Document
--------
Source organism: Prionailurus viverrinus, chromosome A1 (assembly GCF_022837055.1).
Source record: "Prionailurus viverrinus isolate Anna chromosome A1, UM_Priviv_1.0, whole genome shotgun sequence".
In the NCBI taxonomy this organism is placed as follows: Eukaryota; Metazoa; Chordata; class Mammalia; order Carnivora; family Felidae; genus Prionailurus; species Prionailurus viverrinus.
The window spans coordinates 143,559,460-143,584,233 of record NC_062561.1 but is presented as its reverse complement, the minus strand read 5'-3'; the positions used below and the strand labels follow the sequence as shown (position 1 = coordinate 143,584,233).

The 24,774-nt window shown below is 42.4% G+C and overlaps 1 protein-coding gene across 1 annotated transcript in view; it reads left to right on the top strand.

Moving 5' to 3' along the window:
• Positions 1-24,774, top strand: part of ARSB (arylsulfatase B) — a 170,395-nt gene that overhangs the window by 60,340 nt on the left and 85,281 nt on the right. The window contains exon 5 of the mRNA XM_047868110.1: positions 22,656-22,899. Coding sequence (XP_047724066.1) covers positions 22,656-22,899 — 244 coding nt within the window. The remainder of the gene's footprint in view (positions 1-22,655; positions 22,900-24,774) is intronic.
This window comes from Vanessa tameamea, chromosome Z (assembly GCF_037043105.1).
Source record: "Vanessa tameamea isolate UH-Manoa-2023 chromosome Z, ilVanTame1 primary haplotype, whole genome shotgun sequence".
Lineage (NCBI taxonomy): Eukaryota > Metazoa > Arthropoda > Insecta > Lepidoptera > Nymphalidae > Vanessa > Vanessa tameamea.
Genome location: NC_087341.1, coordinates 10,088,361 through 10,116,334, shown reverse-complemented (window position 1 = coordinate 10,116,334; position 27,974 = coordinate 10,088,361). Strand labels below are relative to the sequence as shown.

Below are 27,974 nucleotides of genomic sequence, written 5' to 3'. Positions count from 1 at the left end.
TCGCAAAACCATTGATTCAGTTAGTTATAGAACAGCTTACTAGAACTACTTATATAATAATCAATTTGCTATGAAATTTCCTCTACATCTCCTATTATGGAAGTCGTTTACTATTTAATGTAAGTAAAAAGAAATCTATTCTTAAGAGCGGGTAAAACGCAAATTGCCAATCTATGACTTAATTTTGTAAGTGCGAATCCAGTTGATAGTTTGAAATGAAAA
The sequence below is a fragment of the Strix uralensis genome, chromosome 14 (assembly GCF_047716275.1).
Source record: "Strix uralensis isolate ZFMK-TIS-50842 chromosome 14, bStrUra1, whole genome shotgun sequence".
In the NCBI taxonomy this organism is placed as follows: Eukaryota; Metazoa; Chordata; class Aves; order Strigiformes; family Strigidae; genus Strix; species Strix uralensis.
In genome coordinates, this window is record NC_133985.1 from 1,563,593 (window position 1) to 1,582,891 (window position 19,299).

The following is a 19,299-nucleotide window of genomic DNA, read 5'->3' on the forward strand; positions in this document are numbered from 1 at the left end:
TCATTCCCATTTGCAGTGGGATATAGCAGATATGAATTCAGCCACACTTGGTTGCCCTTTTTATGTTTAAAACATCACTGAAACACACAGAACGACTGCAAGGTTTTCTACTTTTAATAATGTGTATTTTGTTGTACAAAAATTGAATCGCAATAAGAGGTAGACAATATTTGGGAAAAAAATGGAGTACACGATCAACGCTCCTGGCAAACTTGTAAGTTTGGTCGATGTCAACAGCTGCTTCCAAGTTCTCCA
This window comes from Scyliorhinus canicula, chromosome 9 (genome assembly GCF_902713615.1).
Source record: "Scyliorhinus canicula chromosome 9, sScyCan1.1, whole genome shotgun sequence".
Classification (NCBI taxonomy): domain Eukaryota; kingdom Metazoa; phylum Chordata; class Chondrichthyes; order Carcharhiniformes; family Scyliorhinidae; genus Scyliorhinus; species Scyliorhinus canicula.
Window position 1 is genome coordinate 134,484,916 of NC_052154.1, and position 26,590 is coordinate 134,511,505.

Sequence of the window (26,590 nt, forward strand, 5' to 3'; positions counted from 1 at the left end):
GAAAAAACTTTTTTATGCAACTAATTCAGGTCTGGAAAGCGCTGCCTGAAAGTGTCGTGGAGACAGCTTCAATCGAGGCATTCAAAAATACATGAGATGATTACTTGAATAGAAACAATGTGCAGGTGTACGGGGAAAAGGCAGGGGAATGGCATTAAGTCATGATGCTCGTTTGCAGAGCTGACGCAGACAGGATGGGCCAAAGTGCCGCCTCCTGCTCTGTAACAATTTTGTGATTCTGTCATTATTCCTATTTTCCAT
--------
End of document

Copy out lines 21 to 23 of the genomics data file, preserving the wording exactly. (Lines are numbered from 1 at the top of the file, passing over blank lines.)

Source record: "Scyliorhinus canicula chromosome 9, sScyCan1.1, whole genome shotgun sequence".
Classification (NCBI taxonomy): domain Eukaryota; kingdom Metazoa; phylum Chordata; class Chondrichthyes; order Carcharhiniformes; family Scyliorhinidae; genus Scyliorhinus; species Scyliorhinus canicula.
Window position 1 is genome coordinate 134,484,916 of NC_052154.1, and position 26,590 is coordinate 134,511,505.